She has been using an infra-red paint removal tool, the silent paint remover, to help remove the old paint and putty. I’ll detail the process in a later post (if I get around to it).

Side view of workbench. The rear legs are from a 4x6 post I had - the bench is very solid.

Side view of workbench. The rear legs are from a 4×6 post I had – the bench is very solid.

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More little steps… patching Will’s ceiling and floor

Will's floor and ceiling patched where the chimney had been. Now to clean the room and move him back in - but that will wait until I return.

Will’s floor and ceiling patched where the chimney had been. Now to clean the room and move him back in – but that will wait until I return.

This weekend, Susanna and I made the decision that we didn’t want to have Will’s ceiling replaced. The renovations on the first floor are enough without having to worry about the second floor.

Today I took a piece of plywood to patch the ceiling. I routed a nice edge on the wood, and covered the opening. Once painted it should match the ceiling and not stand out so much. It is not fancy, but should be good enough. Heck, we lived with a chimney in that room for years – a patched (and painted) ceiling will be an improvement. And anyway, neither Susanna nor I have to hang out in that room and Will was fine moving back into his room sooner.

I took some oak flooring that I had inherited from my dad when he moved from St. Louis to Columbia. It had been sitting in his basement for I’m sure many years and it moved to our garage to collect dust. While the flooring isn’t a perfect match, it is pretty close. Again, it is good enough. If it bothers Will, he can cover it with an area rug. And it is a drastic improvement.

It was a huge relief to decide to simplify the second floor project. Now I can focus on working on the laundry room and mud room. That should keep me occupied for a while. But not too long. We are planning on hosting a party on New Year’s Eve, so I’ll have to have the rooms done by then.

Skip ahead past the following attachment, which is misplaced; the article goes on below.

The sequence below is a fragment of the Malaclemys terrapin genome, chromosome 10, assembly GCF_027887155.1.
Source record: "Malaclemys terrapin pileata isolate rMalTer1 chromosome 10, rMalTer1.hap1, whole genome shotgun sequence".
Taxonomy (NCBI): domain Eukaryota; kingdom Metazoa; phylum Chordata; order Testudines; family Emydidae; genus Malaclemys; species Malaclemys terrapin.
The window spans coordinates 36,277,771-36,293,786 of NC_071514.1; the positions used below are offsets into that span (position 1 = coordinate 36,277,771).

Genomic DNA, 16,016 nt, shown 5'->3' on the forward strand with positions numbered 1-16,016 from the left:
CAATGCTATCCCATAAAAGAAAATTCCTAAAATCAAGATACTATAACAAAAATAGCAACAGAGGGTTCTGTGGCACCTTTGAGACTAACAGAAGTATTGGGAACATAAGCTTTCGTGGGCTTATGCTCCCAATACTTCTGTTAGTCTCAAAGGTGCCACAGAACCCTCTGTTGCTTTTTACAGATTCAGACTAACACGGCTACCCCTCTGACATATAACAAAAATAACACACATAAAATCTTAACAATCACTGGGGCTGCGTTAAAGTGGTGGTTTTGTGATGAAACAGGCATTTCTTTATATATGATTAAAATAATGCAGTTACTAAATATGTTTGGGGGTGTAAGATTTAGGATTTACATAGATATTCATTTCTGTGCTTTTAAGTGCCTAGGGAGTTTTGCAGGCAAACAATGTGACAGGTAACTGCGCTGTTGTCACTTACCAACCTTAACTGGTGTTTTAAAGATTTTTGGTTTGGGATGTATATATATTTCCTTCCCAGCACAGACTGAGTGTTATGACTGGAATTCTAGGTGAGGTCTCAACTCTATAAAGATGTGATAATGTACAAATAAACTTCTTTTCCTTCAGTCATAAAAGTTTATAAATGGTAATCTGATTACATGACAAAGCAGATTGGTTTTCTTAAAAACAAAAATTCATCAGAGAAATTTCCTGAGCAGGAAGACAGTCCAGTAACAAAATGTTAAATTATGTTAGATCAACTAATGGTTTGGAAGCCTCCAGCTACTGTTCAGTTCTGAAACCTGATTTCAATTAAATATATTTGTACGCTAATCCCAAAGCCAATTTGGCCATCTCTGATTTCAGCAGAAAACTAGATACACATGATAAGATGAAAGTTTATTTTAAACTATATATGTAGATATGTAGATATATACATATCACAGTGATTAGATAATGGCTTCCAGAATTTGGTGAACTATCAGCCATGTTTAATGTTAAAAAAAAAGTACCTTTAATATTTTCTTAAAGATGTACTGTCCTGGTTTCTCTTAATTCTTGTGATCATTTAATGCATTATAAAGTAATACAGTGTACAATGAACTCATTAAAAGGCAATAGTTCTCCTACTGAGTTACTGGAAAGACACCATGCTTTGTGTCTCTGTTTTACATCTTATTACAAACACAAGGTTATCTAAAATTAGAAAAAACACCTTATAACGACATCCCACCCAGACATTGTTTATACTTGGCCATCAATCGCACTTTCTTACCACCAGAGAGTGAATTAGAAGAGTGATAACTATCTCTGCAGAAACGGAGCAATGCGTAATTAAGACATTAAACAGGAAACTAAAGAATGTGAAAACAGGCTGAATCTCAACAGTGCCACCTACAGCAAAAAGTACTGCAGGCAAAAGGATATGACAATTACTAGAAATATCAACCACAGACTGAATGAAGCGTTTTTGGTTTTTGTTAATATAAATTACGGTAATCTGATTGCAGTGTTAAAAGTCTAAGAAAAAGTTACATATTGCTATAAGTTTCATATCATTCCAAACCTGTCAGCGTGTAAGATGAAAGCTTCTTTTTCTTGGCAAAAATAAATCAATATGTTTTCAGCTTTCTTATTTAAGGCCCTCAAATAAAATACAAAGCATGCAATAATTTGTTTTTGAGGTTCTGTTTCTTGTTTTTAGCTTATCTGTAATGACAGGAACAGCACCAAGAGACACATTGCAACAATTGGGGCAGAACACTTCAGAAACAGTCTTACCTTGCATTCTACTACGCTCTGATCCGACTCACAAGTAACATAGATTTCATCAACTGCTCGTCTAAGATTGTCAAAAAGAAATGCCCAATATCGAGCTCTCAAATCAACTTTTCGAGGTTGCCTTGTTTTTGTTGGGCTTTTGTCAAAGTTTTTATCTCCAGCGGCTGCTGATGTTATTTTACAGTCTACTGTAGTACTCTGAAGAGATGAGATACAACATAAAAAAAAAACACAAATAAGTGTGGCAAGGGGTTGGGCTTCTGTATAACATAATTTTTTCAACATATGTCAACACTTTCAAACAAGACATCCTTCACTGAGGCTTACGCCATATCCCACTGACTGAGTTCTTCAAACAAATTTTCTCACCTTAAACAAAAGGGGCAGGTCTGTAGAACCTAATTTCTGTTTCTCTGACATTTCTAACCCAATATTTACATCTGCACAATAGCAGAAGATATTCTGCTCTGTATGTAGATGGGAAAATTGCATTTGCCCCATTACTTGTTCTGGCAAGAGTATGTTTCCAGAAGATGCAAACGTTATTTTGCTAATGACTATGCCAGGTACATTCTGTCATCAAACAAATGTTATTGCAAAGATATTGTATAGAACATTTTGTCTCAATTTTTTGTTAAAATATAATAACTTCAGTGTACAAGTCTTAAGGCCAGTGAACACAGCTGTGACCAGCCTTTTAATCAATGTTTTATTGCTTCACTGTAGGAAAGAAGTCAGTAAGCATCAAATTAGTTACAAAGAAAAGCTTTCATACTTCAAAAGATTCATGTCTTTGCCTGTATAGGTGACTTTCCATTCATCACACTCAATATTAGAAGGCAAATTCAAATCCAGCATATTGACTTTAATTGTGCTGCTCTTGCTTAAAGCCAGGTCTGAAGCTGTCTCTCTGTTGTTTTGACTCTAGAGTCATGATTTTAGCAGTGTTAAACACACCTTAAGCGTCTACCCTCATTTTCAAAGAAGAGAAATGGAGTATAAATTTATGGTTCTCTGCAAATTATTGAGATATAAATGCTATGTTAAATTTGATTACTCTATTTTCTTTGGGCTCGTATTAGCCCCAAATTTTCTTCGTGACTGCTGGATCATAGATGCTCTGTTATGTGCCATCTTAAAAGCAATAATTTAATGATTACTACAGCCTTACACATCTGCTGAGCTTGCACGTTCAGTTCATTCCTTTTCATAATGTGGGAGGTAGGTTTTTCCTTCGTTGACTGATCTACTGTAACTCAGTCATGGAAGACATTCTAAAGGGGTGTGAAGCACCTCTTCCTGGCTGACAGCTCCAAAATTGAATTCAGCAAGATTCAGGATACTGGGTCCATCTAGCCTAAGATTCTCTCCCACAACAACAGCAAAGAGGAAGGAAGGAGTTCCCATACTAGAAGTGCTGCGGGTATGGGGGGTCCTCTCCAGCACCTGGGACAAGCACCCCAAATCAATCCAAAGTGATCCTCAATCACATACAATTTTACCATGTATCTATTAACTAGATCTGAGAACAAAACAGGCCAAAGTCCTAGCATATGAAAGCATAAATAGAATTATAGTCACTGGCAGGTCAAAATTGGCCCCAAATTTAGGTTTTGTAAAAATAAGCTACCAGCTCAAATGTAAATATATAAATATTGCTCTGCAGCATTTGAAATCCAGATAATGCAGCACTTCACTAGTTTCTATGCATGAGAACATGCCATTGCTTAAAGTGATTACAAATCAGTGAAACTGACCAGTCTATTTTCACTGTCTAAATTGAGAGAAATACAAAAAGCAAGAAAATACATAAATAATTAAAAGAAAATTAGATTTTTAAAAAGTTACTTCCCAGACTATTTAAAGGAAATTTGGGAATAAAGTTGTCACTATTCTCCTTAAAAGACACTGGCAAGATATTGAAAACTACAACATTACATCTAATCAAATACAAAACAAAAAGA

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Getting things done – a little at a time

Mud room with chimney gone...

Mud room with chimney gone…

It seems that I finally start getting productive at house projects the week before I have to head out of town for work. Then, when I come back, I have to readjust and it seems to take a while to get back into the same routine.

I’ve had a busy week and made lots of progress in little steps.  I’ve been able to get work done right after the boys get to bed, and still be done in time to hang out for a bit before Susanna and I go to bed. Hopefully, when I get back I’ll remember to jump right back into the routine.

This week we had the chimney taken out. The chimney went through the mud room/laundry room on the first floor and Will’s bedroom on the second. That means, until we get this project finished, we will be short two rooms. The project is a couple of big steps (demolition of the chimney, installing drywall, installing the floor) which we will contract out. But, there are lots of the little details that we will do ourselves. While the walls are down (and Will’s ceiling), I’ll take time to insulate better and update electrical and plumbing.

New switches by the back door. One for the mudroom light and one for the back porch light.

New switches by the back door. One for the mudroom light and one for the back porch light.

I’ve been working on the electrical this week. I ran a new wire to the  light over the weekend, and tonight ran a new wire to the back porch light, and added a switch next to the back door. Previously the back porch switch was outside on the back porch – what a pain in the ass. I still have to run a new wire to the kitchen light (while I have access to the space from the ), add outlets and more lights in the /laundry room, and switches to Will’s light.

I’ve also taken time to keep moving on other projects. I spent a couple of evenings cleaning the workshop, and one evening fixing the dog pen.  I’m sure I’ll be exhausted by the time I get on an airplane Monday.

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Next Project

Dumpster delivered for the next project...

Dumpster delivered for the next project…

Here we go again. More home improvements. Hopefully this one will go quickly – we are paying contractors to do most of the work. But it still requires moving furniture, managing contractors, and some work on our side.

Our fall plans are to have the chimney removed (it is no longer used, and is in the middle of Will’s bedroom). We will have the ceiling replaced in Will’s room, and I will patch the floor. However the big improvement will be to the mud room/laundry room.

We will gut and rebuild the mud room/laundry room. We need to insulate the walls, move laundry services, add a laundry sink, have the walls/ceilings covered with drywall, paint and have the floor done.  No problem.  The plan is to be finished by Christmas. Hopefully sooner.

Now back to Craigslist to look for an interesting antique sink for the laundry room.  No point in making things too easy.

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A quick workshop project (hip photo clipboards)

I was looking for a quick project to build with the boys in the workshop. I needed a project that they could do most of the work on – they were planned to be gifts.  I saw an idea earlier in on Matt’s Basement Workshop – and it seemed like a pretty simple quick project. Our lives this fall have been pretty crazy, and I didn’t think that I could get them to put enough work into a much more complicated project to finish in time.

The clipboards only took a couple of nights to finish in the workshop.  We built a total of 4 clipboards, they took one each and left two here.